Using F# fold function to implement recursion

In the last post, we talked about techniques to implement tail-recursion in F#. We also learned that to write pure functional code we can only use immutable data structures which means we have to implement loop using recursion.

Writing recursive function can be cumbersome (e.g., the function has to have one or more base cases) and hard to understand. It’s also harder to make sure that your recursive function is a tail-recursive one.

Fortunately, using higher-order function and data structure like list (which is a recursive data structure) can help easing the pain.

Let’s look at our non-tail-recursive factorial function from last post again.

let rec factorial x =
    if x <= 1 then
        1
    else 
        x * factorial (x - 1)

Since the function basically multiplies numbers (e.g., x, x-1, x-2, …) together, we can actually think of the input as a list of numbers like [5,4,3,2,1] instead.

With that in mind, we can now implement factorial function using List functions like List.fold.

Here is the List.fold signature:

(‘State -> ‘T -> ‘State) -> ‘State -> ‘T list –> ‘State

List.fold is a higher-order function that takes the following parameters:

(‘State –> ‘T –> ‘State)

A function that takes ‘State which we can think of it as an accumulator, ‘T which in this case is each value in the list, and returns new accumulator.

‘State

An initial state of an accumulator.

‘T list

The input list

The last ‘State is the final out put that we want.

Now, let’s see how we can implement our factorial function with only one line of code :-).

let foldFactorial x = [1..x] |> List.fold (fun acc i -> acc * i) 1

The most important part is the lambda expression, (fun acc i -> acc * i), that we pass to the fold function. The acc parameter in the lambda expression is the accumulated result like the acc parameter in accTailRecursiveFactorial recursive function from the last post.

let accFactorial x =
    let rec accTailRecursiveFactorial x acc =
        if x <= 1 then 
            acc
        else 
            accTailRecursiveFactorial (x - 1) (acc * x)

    accTailRecursiveFactorial x 1

Using fold also gives us tail recursive function. Here is the IL generated by foldFactorial function.

image

(NOTE: some lines have been cut to make the screenshot fit the page)

If you are curious, below is what List.fold looks like (NOTE: The code below is from list.fs in F# compiler and code library on GitHub). You probably notice that it has the nested recursive function that is tail-recursive!

[<CompiledName("Fold")>]
let fold<'T,'State> f (s:'State) (list: 'T list) = 
	match list with 
    | [] -> s
    | _ -> 
		let f = OptimizedClosures.FSharpFunc<_,_,_>.Adapt(f)
        let rec loop s xs = 
			match xs with 
            | [] -> s
            | h::t -> loop (f.Invoke(s,h)) t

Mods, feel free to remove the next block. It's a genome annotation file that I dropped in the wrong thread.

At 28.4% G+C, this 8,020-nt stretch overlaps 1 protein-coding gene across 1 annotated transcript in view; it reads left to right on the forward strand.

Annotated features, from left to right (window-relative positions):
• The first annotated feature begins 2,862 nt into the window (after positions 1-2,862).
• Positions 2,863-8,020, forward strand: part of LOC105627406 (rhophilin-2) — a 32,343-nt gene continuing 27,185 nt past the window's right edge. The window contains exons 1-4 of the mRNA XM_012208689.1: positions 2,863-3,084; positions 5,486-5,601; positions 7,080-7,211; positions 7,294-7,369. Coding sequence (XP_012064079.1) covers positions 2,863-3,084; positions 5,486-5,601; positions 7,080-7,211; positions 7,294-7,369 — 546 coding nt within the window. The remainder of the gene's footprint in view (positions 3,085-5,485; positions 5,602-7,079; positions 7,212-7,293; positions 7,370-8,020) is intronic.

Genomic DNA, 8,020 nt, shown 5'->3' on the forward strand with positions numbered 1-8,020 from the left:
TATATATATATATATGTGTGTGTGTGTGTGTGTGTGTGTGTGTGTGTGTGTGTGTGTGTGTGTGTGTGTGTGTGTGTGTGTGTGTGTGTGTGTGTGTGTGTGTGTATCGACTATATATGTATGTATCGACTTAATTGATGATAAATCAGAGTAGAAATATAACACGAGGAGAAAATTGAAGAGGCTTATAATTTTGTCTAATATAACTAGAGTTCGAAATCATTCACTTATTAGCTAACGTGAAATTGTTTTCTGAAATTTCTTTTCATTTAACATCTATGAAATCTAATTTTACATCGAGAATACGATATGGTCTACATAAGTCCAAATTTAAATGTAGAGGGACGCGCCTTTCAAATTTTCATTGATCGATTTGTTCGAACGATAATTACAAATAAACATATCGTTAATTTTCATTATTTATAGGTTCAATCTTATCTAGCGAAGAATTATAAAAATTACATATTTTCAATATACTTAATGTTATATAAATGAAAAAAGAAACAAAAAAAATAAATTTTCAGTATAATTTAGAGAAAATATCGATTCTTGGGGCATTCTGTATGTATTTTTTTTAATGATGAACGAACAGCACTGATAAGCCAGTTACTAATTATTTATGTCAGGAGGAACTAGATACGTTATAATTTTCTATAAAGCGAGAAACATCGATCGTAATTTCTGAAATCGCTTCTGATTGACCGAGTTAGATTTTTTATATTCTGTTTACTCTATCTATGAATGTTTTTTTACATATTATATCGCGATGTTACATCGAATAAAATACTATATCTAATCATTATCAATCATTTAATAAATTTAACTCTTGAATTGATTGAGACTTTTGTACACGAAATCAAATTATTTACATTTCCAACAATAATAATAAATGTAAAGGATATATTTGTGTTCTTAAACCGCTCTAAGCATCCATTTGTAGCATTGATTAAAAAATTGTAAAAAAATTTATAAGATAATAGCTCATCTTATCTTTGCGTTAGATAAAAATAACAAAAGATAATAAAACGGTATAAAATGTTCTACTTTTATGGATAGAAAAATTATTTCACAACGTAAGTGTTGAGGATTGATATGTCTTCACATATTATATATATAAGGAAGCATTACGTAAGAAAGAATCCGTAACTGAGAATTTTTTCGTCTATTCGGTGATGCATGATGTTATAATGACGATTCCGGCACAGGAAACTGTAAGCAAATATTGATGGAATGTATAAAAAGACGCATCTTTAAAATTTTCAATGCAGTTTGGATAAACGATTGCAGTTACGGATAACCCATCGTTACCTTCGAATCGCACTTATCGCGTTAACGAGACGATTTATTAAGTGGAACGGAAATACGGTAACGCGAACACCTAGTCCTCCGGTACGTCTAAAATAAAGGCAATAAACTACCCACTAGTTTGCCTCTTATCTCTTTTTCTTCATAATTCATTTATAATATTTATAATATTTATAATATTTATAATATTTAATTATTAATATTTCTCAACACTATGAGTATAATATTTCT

loop s list

And as a bonus, you can even make the factorial code shorter by using operator (*) which is actually a normal function in F#.

let foldFactorial2 x =  [1..x] |> List.fold (*) 1

Better yet, the code can be made shorter by using List.reduce which is a specialized version of fold that treat the first input on the list as accumulator.

let reduceFactorial x = [1..x] |> List.reduce (*)

This post shows how tail-recursive code could be implemented using List.fold and List.reduce. Since implementing recursive algorithm is important in functional programming, using built-in F# function like fold and reduce really reduces (no pun-intended 🙂 ) our work.

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Recursion and Tail-recursion in F#

While imperative programming language paradigm depends on updating mutable variables (or introducing side effect) to change state of the program, pure functional programming only uses immutable data structures to represent their state. Side effect is required if you need your program to do any work (i.e., I/O), but undesirable side-effects are the root of many bugs. Immutability makes you write safer code as the code is more predictable.

When people (most of us!) with imperative programming languages background start looking at functional programming, we probably think that if we aren’t allowed to change anything, how we can even do anything useful at all. The answer is that instead of writing program as a sequence of statements that change the state like we do in imperative style programming, we write functional programs differently.

Today, we are going to look at recursion which is a technique that allows functional programs to implement loop-like algorithm without using mutable variables. Basically, a recursive function is a function that calls itself.

Let’s see implementations of factorial function using loop and recursion in C#:

// using recursion
int Factorial(int n)
{
    return n<=1?1:n*Factorial(n - 1);
}

// using loop
int FactorialLoop(int n)
{
    var ret = 1;
    while (n >= 1)
    {
        ret *= n--;
    }

    return ret;
}

Now let’s see our F# implemetations:

let rec factorial x =
    if x <= 1 then
        1
    else 
        x * factorial (x - 1)

let factorialLoop x = 
    let mutable n = x
    let mutable ret = 1
    while n >= 1 do
        ret <- ret * n
        n <- (n - 1)
    ret

In C#, the recursive and non-recursive function signature are the same. However, in F#, the rec keyword is needed by the F# type inference system. (I show F# implementation in loop just to show that we can also write F# code in imperative style by using mutable keyword as well although it’s not preferable.)

NOTE: Writing the recursive functions like this every time we need loop-like algorithm can be cumbersome, so most functional languages provide an easier way for doing recursion with higher-order function technique (i.e., Map or Reduce functions). I will write about it in the later post.